SAN JOSE (KPIX 5) — Five California lawmakers announced on Thursday a package proposal of sweeping college admissions reforms in the wake of the bribery scandal.
“We want to make sure that hard work is rewarded, you shouldn’t just get rewarded because of what family you’re born into, you should get rewarded for how hard you study,” said Assemblyman Phil Ting (D-San Francisco).
The package of proposals includes phasing out the SAT and ACT, banning preferential admissions to applicants related to donors or alumni and a checks-and-balances for special admissions.
For example, athletes would have to get approval from a minimum of three administrative members, like the president, vice-president and the faculty member recommending the student.
Earlier this month, 50 people were implicated in a college admissions bribery scandal that involved coaches, administrators and a rogue college consultant. Wealthy parents, including celebrities, were accused of paying bribes to secure their children spots at several universities.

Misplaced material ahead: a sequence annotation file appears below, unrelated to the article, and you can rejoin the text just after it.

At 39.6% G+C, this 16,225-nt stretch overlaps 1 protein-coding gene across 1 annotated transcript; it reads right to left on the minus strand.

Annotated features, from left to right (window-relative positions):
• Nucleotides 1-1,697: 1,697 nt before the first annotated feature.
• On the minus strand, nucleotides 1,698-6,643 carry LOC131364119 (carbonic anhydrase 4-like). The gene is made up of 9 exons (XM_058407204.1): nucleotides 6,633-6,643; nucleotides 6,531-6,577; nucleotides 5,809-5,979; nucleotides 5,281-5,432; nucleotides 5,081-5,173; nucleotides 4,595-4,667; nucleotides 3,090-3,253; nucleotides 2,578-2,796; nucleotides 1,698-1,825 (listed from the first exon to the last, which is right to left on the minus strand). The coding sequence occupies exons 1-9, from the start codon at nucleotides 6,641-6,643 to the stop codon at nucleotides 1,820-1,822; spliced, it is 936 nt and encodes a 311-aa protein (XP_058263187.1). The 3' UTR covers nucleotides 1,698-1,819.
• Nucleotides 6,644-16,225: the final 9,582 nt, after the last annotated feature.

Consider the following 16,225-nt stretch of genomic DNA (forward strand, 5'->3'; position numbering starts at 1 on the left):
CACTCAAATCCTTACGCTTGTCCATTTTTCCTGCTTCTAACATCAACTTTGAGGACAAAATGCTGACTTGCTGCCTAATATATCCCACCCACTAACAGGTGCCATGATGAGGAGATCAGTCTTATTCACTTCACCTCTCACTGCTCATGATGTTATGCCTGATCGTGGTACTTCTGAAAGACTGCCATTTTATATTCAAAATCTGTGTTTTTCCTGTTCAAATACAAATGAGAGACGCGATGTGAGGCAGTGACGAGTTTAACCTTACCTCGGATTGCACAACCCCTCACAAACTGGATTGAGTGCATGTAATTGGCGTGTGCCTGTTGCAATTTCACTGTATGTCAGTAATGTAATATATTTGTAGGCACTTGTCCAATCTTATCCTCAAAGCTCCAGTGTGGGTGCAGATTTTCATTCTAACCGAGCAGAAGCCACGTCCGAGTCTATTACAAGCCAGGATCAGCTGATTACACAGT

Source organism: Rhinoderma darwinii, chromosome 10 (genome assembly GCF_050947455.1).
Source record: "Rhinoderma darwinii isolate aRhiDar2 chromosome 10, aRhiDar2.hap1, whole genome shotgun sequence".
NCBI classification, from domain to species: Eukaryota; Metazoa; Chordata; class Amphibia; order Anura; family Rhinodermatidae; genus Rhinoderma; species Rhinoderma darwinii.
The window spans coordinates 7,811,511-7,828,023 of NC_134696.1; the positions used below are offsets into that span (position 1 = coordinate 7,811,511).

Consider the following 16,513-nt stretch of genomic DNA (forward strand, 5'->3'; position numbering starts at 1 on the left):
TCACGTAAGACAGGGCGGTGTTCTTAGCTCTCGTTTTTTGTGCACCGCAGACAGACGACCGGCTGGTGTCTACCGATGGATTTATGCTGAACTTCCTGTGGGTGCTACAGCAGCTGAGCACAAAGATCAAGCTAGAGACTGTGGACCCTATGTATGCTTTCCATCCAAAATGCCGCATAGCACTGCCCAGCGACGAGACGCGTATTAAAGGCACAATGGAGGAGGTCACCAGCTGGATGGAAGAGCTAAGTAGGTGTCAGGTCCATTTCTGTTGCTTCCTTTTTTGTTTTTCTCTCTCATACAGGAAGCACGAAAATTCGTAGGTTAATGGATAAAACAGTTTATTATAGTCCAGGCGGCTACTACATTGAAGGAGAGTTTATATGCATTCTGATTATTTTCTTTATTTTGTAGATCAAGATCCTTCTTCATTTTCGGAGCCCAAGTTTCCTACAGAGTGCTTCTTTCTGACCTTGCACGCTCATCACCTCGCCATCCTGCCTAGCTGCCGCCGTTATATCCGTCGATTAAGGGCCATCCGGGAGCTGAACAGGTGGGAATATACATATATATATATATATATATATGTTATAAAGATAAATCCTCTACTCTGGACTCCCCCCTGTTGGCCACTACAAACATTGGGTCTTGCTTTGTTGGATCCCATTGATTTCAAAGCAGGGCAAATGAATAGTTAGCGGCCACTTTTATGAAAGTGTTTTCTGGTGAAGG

“We had wealthy families literally buying their way universities, some of the most elite and hard to get into universities across the country,” Ting said. “Shocked all of us.”
The scandal frustrated Gisselle Pinto and other college students who worked hard and applied for college on their own without the help of their parents. A year and a half ago, Pinto was rejected from UCLA.
“It was just like hoping to get into the best school that you possibly can,” she said. “I felt bad that I didn’t work even harder even though only two kids from my class got accepted.”
The proposals by the lawmakers also include regulating college admissions consultants and auditing risks of fraud in the University of California’s admissions processes.
“It is unfair that there is an opportunity for individuals who might have resources to game the system, and that’s not right,” said Assemblyman Evan Low (D-Campbell) who is also pushing for the proposals.
The lawmakers hope the bills are heard in committee next month.
“The first thing we want to do is really restore faith in the college admission system,” Ting said. “Secondly, we want to try to even the playing field.”
Pinto was rejected by UCLA but she was accepted into San Jose State University. She’s now a freshman in college and one step closer to fulfilling her dream of becoming a business owner.
“I want to be able to make my own money,” Pinto said.